in a snuggly and pulling a toddler, who was at most 2 years old. The little boy was crying. He was carrying an enormous backpack with Mickey Mouse on it, which he kept dropping on the floor. Each time this was happening, his mother was telling him to pick it up. Her tone of voice was crisp and authoritative. There was clearly no room for bargaining, yet the toddler kept crying, hoping perhaps her mum would comfort him. But his mum had her hands full and she did not have time to compromise. She was in the business of bringing everybody home. Maybe because I was coming back from Aznavour’s concert, and had Aznavour’s voice in my head, I felt vaguely uncomfortable by the way she asserted her authority. I noticed my discomfort was shared by people in the train.

Now that I think about it, I feel discomfort about my discomfort.  I guess this mum is the type of folks that work several jobs, cannot make it with what she earns,  and cannot afford a babysitter. She is therefore not the target of the nauseating commercial of Care.com, but she is the likely victim of the “budget cuts” of public housing in New York City that Mireya Navarro reported about in a New York Times article. Thanks to these cuts, family of two that were living in two bedrooms have to move to a one bedroom or pay more, and family of three in two bedrooms etc…  Consider now the predicament of single parents ( single fathers for instance) with a teenage kid in a one bedroom apartment, the likelihood of a surge in accusations of child abuse/domestic violence, and all these cases handled by those sensitive watchdogs of the families of the poor that populate family courts: law guardians, and private “Comprehensive Family Services” of all sort. That’s going to be interesting quality time for those families in public housing.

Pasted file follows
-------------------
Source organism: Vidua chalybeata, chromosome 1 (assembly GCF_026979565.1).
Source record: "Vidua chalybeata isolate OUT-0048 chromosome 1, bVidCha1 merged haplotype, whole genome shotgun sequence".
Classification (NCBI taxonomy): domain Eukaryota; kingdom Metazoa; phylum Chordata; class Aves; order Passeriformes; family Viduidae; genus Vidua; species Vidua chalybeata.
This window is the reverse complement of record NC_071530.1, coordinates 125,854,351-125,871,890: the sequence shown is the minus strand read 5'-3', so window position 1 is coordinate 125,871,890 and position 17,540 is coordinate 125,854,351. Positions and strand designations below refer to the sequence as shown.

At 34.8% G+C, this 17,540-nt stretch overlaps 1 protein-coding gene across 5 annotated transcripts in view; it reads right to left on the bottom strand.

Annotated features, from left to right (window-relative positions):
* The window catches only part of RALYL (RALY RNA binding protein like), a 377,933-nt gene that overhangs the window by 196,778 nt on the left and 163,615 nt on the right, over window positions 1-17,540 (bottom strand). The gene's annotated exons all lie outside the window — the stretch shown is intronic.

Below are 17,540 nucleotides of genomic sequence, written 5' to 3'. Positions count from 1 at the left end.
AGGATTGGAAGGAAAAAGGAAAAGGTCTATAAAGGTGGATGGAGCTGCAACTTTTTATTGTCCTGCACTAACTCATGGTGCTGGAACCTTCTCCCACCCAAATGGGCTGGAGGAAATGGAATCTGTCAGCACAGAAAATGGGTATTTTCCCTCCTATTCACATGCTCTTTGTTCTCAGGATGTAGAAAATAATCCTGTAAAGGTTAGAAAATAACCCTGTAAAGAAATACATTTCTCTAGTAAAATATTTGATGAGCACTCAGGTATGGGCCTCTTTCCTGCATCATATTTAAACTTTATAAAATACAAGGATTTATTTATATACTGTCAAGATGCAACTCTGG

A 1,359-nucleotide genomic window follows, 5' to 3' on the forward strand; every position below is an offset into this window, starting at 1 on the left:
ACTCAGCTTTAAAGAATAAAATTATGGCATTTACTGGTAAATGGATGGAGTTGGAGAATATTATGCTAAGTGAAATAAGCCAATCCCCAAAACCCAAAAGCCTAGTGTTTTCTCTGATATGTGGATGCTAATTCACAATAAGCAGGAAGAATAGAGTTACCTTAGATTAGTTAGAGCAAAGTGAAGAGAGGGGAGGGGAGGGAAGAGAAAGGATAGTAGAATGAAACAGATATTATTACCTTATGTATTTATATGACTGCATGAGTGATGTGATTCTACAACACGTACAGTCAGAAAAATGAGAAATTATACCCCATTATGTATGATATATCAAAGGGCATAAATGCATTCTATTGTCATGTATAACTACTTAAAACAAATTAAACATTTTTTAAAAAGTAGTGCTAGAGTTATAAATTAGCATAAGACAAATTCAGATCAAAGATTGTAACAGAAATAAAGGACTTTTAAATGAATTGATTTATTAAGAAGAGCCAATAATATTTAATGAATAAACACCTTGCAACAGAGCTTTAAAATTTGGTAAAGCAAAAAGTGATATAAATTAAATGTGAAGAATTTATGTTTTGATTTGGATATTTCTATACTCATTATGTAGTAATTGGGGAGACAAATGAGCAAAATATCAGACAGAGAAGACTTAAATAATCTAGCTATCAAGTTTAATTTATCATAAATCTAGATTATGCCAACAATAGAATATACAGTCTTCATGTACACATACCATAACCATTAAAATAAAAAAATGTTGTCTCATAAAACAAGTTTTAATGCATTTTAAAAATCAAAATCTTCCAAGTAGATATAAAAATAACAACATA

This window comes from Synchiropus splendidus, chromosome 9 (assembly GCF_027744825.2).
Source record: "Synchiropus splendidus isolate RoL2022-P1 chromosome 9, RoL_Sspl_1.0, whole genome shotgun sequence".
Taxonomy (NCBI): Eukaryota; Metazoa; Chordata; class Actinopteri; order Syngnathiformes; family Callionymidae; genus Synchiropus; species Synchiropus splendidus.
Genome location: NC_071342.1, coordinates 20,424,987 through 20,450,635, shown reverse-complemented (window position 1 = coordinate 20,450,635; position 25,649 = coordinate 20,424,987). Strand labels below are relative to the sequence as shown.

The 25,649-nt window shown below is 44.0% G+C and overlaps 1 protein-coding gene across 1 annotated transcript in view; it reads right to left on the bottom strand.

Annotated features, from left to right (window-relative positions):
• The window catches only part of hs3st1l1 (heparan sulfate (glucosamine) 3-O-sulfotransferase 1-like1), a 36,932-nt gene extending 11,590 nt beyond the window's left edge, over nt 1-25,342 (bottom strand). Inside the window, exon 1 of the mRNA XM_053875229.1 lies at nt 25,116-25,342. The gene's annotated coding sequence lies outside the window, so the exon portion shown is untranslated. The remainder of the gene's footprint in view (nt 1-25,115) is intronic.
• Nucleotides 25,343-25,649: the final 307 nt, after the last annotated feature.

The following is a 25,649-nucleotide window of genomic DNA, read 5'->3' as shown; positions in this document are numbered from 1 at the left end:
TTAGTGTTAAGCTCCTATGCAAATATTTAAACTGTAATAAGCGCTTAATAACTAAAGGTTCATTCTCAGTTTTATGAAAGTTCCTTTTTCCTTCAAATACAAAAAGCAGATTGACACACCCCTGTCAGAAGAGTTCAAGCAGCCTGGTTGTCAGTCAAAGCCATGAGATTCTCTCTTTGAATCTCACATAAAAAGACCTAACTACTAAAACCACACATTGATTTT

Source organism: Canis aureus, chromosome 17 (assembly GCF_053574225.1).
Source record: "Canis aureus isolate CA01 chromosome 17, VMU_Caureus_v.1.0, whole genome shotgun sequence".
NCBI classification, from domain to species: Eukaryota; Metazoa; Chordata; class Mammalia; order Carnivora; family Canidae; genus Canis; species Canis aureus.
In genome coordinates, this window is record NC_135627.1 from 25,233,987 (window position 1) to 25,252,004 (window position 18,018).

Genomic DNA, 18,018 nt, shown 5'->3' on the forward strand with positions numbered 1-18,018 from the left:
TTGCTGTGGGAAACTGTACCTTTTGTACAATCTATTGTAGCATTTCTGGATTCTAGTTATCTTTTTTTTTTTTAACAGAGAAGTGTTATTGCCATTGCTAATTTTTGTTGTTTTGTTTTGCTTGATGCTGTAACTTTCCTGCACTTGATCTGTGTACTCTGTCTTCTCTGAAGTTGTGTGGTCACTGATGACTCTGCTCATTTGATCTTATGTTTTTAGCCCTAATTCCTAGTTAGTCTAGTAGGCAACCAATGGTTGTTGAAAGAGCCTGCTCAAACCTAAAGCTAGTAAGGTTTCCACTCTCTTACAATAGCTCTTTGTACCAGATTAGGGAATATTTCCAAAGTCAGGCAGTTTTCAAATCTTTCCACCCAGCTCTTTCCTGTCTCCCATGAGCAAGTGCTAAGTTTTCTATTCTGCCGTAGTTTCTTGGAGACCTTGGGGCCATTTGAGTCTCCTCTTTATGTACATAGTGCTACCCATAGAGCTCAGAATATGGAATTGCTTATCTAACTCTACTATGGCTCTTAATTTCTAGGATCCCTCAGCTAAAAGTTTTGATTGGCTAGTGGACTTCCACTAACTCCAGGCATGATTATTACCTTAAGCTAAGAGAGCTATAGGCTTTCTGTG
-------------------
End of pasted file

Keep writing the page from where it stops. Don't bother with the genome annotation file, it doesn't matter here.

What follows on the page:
Meanwhile last week, the news was all about Ray Rice’s assault of his wife Janay.  It takes a “hero” to fall for exquisite sensitivity (belated on the NFL’s part) and awareness about domestic violence to be displayed.  The incident prompted a flow of reforms all over the nation.  The great State of New Jersey (Rice played at Rutgers) passed a package of six laws, the gist of which being enhancing control of the bad guys with a registry of restraining orders. Such conspicuous waste of efforts and taxpayers money, which would better spent on public housing …

Read Full Post »

Dusten BrownThere are two things I do not understand in Baby Veronica’s case, as the case is called : 1. Why isn’t Dusten Brown – Veronica’s biological father- supported by the father right movement, or fathers’ organizations in the US?  The man is wearing no Superman suit, and to my knowledge, he has climbed no crane; Yet Dusten Brown’s fight to keep custody of Veronica against the justice system,  is both legitimate and admirable. 2/ The recent pathetic CNN reporting of the case should make Dusten Brown’s plea on the agenda of the fathers right movement, even if, as everybody knows, nobody is watching CNN. Fortunately so.

CNN anchor Randy Kaye’s reporting of this case could not have been less informative and more biased. After a purely formal “balanced” exposition of the two sides of the case –  an interview with Dusten Brown followed by an interview with the Capobiancos, the couple who recklessly persist in adopting Veronica at any price, be it depriving her of her father- Randy Kaye steps in the debate out of the blue, asking the question: how come Brown is not in jail, after four courts ruled in favor of the adoptive parents, including the US Supreme Court?